After cyberattacks, Ridgefield to ramp up internet security system

Ridgefield Town Hall

Ridgefield Town Hall

Macklin Reid/Hearst Connecticut Media

RIDGEFIELD — Due to recent cyberattacks, the town is ramping up its internet security under a new deal with Comcast. 

The Board of Selectmen approved a five-year contract with Comcast to "provide the next level up in security for the town's internet connections," Ridgefield First Selectman Rudy Marconi said. 

The selectmen OK'd about $15,900 for six months of an agreement for the upgrade during its meeting last Wednesday. The total cost will be about $30,000 a year or about $2,500 a month, which will be taken from the town's contingency fund. The town has in the past paid $252 a month for its internet service. 

The upgrade includes much faster internet service, better service response and access from Comcast, much higher protection from internet attacks, and improved reporting of attacks.

Marconi said in September and October, Ridgefield experienced an attack that flooded its network. He said hackers clogged the amount of information the system could receive "to bring everything to a grinding halt."

At the selectmen meeting, Andrew Neblett, the town's information technology director, spoke in depth of the attacks. He said the attacks, called distributed denial-of-service or DDoS, "achieve effectiveness by utilizing multiple compromised computer systems as sources of attack traffic."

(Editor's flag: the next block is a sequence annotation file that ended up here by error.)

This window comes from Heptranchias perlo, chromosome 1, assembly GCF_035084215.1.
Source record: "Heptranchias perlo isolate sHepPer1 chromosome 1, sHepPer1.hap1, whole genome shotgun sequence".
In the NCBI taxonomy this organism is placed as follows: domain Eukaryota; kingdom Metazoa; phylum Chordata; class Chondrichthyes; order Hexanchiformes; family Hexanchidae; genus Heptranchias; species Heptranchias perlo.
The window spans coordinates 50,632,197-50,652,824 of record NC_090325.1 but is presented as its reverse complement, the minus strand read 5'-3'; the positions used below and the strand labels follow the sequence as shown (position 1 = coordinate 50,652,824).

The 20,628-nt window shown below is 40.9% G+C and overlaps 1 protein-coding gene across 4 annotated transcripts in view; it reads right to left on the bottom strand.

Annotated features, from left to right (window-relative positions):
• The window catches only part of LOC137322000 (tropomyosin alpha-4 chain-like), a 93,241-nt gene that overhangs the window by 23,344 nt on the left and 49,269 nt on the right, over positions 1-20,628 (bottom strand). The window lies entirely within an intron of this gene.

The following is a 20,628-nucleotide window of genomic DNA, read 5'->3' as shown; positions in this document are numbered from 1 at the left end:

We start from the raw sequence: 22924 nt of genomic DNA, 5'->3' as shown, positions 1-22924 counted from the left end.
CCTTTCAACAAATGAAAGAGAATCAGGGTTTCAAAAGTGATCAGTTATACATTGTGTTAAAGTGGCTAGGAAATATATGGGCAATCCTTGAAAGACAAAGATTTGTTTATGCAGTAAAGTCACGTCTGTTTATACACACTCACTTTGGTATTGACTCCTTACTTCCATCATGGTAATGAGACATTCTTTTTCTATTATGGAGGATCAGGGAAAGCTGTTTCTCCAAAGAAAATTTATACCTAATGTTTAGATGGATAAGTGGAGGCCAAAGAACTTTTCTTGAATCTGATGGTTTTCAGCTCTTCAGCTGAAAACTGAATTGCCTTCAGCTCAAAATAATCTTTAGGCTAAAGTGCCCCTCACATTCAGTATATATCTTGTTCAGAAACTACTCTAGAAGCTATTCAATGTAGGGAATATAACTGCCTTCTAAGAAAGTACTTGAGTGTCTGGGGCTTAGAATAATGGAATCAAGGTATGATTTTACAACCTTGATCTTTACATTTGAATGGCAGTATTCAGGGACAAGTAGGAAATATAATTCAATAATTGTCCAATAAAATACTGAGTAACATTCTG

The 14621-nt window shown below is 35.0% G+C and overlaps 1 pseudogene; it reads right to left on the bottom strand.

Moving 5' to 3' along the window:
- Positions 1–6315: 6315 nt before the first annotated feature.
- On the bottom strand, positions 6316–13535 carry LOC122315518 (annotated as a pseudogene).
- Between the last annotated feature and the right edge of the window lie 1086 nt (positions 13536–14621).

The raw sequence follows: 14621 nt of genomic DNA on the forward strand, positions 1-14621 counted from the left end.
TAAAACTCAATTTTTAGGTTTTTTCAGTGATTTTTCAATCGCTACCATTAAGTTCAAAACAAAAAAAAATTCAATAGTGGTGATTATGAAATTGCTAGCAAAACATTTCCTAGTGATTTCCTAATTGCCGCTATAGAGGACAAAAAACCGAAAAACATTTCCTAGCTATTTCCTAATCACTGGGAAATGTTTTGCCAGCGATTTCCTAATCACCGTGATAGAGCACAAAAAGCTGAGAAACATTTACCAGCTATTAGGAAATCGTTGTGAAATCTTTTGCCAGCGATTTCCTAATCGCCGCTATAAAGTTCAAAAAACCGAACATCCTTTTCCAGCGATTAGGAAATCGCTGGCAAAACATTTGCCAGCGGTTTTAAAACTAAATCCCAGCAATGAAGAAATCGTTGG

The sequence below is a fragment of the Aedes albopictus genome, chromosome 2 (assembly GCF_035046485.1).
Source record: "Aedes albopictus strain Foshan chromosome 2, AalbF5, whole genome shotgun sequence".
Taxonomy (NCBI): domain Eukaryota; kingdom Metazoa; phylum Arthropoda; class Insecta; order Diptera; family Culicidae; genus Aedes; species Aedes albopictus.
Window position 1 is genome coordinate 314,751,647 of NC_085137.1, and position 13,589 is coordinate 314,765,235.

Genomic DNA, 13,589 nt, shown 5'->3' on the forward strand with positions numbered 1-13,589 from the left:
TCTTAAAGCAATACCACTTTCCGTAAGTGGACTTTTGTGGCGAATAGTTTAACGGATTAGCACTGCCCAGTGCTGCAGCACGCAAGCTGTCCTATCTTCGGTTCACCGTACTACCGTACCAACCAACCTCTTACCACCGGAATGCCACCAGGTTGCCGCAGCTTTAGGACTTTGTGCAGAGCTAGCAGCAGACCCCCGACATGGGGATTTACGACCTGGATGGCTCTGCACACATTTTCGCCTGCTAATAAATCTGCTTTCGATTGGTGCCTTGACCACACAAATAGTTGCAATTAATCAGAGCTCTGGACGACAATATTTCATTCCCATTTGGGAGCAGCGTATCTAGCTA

"From a high level, a DDoS attack is like an unexpected traffic jam clogging up the highway, preventing regular traffic from arriving at its destination," Neblett said. "Everyone's got their car, it's all running, the road is not dead or broken, but you can't do anything." 

Ridgefield has two "lifelines" to the internet, Neblett said. One is the Connecticut Education Network, which, he said, has been "very stable" but has a cap on its speed. The other is called a Comcast coax connection, which is slower than the Connecticut Education Network. 

Neblett said due to the increasing number of hackers, DDoS protection is needed to provide a "stable, secure highway."

"The problem is we have no protection now and if we get hit again, I have no answer for you," he said.  

He added Comcast is providing the town with the next level of security "that will capture incoming hackers" and prevent them from causing damage..

Marconi will distribute the contract for the internet security upgrade at the next selectmen meeting in January. The contract is contingent upon legal review by the town's attorneys. The town will pay an installation fee of about $200. The cost will go into the information technology department's 2023-24 operating budget. It will take several months to implement the new system.

Marconi said the town needs "to provide the level of intelligence and input to steer it in the direction for the future."